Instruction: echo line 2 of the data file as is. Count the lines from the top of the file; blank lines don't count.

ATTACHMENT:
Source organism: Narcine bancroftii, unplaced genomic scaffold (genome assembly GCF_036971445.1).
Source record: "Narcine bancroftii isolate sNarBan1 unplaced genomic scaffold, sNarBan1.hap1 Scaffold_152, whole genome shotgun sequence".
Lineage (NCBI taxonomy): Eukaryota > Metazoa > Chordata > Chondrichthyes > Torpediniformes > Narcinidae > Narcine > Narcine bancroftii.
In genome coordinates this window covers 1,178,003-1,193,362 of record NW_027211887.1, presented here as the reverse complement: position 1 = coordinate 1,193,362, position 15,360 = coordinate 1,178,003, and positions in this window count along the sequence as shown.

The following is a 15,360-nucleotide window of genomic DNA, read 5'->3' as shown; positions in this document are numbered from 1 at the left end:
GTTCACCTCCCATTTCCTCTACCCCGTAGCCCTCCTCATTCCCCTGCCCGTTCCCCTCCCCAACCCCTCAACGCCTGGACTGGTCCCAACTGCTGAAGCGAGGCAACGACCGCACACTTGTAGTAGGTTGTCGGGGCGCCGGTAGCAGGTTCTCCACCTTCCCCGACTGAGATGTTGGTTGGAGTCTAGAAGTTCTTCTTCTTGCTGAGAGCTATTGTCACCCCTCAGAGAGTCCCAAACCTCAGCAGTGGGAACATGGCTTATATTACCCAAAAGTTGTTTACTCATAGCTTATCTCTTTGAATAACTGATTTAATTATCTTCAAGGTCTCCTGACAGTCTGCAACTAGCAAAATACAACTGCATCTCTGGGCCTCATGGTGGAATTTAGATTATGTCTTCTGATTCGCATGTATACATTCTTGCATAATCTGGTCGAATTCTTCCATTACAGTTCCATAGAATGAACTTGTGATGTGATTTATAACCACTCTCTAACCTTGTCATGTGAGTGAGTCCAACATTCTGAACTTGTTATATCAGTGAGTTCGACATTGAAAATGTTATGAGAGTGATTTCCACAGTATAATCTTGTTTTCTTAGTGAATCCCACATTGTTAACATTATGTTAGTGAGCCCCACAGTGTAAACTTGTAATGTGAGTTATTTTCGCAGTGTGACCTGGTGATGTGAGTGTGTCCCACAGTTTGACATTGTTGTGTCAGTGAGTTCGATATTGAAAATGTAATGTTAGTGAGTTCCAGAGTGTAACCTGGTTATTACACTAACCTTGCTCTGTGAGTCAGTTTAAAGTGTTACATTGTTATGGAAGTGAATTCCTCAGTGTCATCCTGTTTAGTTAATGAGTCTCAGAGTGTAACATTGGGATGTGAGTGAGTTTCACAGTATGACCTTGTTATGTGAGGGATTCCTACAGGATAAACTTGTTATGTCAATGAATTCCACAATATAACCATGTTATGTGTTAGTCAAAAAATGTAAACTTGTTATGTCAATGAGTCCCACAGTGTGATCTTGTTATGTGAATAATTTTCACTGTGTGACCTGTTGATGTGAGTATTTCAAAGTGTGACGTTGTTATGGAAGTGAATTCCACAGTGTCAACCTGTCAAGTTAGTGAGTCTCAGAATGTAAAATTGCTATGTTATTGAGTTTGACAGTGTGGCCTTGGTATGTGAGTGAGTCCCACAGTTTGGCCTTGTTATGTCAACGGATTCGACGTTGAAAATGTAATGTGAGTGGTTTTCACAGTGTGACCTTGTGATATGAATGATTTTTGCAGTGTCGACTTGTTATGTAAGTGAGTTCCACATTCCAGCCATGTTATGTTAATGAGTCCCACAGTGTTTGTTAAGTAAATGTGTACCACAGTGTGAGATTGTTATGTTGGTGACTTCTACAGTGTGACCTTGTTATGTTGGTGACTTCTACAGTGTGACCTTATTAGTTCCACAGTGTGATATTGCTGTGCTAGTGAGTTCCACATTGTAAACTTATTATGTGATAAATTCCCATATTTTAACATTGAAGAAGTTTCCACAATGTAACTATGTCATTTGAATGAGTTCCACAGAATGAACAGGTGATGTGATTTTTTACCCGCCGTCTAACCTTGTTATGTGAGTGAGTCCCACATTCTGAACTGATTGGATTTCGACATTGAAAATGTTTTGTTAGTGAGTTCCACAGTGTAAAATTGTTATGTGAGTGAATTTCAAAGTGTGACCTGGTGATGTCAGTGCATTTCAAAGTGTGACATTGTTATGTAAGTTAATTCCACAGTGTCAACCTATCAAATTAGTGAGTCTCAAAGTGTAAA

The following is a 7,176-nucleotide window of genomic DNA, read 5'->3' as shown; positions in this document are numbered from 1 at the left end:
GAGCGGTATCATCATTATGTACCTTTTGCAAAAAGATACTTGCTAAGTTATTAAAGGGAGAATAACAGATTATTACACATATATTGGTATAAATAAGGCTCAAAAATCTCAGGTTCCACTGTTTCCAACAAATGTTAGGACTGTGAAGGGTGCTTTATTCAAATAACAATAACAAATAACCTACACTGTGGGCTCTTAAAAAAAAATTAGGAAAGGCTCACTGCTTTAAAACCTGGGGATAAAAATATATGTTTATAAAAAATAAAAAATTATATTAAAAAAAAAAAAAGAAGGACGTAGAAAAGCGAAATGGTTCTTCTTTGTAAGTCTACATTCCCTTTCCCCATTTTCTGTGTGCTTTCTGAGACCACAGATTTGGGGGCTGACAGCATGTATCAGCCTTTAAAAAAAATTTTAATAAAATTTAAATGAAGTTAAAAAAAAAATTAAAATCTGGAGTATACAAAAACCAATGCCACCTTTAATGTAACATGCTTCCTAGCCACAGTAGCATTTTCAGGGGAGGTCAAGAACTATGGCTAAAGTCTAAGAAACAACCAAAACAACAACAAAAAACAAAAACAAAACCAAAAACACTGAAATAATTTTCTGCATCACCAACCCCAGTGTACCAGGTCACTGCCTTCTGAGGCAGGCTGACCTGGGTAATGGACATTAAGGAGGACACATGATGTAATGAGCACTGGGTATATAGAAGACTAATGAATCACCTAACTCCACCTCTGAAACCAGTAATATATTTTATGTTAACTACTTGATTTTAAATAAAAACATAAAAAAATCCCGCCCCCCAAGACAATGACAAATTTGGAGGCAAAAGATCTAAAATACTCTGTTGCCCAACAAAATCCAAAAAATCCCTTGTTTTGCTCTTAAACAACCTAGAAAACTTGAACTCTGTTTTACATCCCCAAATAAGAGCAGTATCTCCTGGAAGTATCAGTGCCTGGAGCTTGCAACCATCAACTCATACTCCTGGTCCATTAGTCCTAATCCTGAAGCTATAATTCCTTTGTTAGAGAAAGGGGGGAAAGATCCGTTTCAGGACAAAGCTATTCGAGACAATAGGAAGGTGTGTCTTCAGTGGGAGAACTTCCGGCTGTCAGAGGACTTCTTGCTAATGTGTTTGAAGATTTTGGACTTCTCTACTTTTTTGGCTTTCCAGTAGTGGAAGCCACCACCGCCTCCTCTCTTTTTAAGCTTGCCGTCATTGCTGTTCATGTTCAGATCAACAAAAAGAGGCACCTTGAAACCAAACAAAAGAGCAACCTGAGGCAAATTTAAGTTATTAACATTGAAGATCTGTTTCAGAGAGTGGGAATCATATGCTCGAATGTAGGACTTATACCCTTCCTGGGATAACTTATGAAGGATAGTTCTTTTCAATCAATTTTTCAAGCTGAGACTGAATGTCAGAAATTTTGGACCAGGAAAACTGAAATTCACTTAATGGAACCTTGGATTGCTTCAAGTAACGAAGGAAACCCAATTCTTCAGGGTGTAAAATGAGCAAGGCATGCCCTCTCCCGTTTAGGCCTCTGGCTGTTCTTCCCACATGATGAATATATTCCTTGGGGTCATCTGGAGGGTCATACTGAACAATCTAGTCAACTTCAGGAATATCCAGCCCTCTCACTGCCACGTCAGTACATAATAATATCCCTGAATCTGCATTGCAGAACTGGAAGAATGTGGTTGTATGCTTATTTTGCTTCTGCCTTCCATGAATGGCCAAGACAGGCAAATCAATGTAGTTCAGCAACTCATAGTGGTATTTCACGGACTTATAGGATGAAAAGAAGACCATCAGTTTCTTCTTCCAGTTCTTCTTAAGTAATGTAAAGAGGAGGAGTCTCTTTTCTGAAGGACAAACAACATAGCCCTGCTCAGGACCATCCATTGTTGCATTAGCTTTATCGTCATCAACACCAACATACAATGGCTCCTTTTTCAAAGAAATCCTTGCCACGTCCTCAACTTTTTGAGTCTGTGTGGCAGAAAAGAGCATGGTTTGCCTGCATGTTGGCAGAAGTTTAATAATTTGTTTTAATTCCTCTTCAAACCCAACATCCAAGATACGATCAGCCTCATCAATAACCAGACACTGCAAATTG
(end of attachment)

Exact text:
Source record: "Narcine bancroftii isolate sNarBan1 unplaced genomic scaffold, sNarBan1.hap1 Scaffold_152, whole genome shotgun sequence".